There has been a flurry of legislative activity pertaining to estoppel certificates in the last few years. After many failed legislative efforts, Senate Bill 398 pertaining to estoppel certificates was ultimately passed and became effective as of July 1, 2017. As of 2015, Florida had 47,200 community associations – the highest in the country, so the impact of the estoppel certificate legislation is significant. It is estimated that 9,496,000 Florida residents belong to those community associations. For those Florida residents, the Estoppel Certificate is a critical component in the purchase, sale, and/or refinance of their property. In each of those instances, an Estoppel is necessary to confirm the applicable association fees pertaining to the property, and whether there are any outstanding association fees due and owing through a given date, so that any outstanding amounts due may be collected and paid at closing. Without an Estoppel Certificate, title agents would not be able to issue title insurance to insure the property without exception for potential community association fees applicable to the property.
The problem is the delivery and method of charging and issuing an Estoppel Certificate is open to some interpretation based on the existing law prior to this legislative session. In certain instances, it has been reported that fee charged for the issuance of an Estoppel Certificate in some associations is as high as $1,700. Other routine problems encountered are 14+ day turnaround times for the issuance of the Estoppel Certificate, which can potentially delay the closing process.
The amendments to Chapters 718, 719 and 720 of the Florida Statutes have the objective to bring some certainty to the process of obtaining estoppel certificates – the fee to be charged, the required turnaround time for responding to a request for an estoppel certificate, and the information required to be included in the Estoppel Certificate. Most notably, the changes include, without limitation, the following:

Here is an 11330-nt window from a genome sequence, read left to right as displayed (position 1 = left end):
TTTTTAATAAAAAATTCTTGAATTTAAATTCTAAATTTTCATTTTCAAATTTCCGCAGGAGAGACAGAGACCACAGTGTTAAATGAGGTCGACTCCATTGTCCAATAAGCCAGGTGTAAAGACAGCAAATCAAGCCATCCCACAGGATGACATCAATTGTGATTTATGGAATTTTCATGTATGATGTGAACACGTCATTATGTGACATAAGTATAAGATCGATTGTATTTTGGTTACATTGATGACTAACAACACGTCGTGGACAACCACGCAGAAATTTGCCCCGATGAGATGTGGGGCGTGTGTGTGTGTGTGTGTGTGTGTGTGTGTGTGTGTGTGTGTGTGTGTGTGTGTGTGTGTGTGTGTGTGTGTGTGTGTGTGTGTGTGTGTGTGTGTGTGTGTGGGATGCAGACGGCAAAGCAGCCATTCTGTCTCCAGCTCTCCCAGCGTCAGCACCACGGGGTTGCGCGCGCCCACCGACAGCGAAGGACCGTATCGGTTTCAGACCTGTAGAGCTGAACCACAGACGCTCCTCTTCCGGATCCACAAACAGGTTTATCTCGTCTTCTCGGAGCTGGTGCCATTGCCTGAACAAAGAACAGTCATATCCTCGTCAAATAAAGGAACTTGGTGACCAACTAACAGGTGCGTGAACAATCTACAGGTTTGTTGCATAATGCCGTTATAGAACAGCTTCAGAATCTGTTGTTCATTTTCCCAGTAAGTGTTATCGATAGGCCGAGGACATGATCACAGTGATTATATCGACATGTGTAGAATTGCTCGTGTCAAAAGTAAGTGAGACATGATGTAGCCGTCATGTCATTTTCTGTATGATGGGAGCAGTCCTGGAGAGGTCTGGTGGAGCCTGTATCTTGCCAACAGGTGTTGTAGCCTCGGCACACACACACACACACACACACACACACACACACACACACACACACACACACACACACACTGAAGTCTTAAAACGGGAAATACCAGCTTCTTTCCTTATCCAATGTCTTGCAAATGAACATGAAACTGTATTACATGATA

- Required Turnaround Time: The Association has 10 business days (previously 15 days) after receiving a request for an Estoppel Certificate to issue the Certificate. Additionally, the statute now specifically authorizes Estoppel Requests to be made electronically. See Stat. §§§718.116(8), 719.108(6), 720.30851.
- New Website Requirements: The Association is required to post on its website the name of the person or entity to whom estoppel certificate requests may be sent to including the mailing or email address for that person or entity. See Stat. §§§718.116(8), 719.108(6), 720.30851.
- Effective Period of Estoppel Certificate: Upon issuance by the Association, the Estoppel Certificate is effective for 30 days if delivered by electronic means, and 35 days if delivered by regular mail. See Stat. §§§718.116(8)(b), 719.108(6)(b), 720.30851(2).
- The Fee to Prepare the Estoppel Certificate:
a. A maximum of $250 if the owner's account is not delinquent; See Fla. Stat. §§§718.116(8)(f), 719,108(6)(f), 720.30851(6).
b. If the account is delinquent, an additional $150 may be added to the preparation fee; See Fla. Stat. §§§718.116(8)(f), 719.108(6)(f), 720.30851(6).
Florida community associations and the residents in those communities should become familiar with the aforementioned changes in the law regarding estoppel certificates. In particular, Florida community associations should revise their procedures for issuing Estoppel Certificates to ensure full compliance with the Chapters 718, 719 and 720 of the Florida Statutes. A Florida community association’s failure to comply may result in waiver of the right to charge a fee for preparing and delivering an Estoppel Certificate and attorney fees being awarded to the prevailing party in a proceeding to enforce compliance with the statue. We will continue to monitor this development and post updates to our website as they become available (www.carverdarden.com). If you have any questions regarding changes in issuing Estoppel Certificates, please contact the firm at (850) 266-2300.
By Travis M. Morock and Brian W. Hoffman, attorneys practicing Real Estate Law in our Pensacola office.
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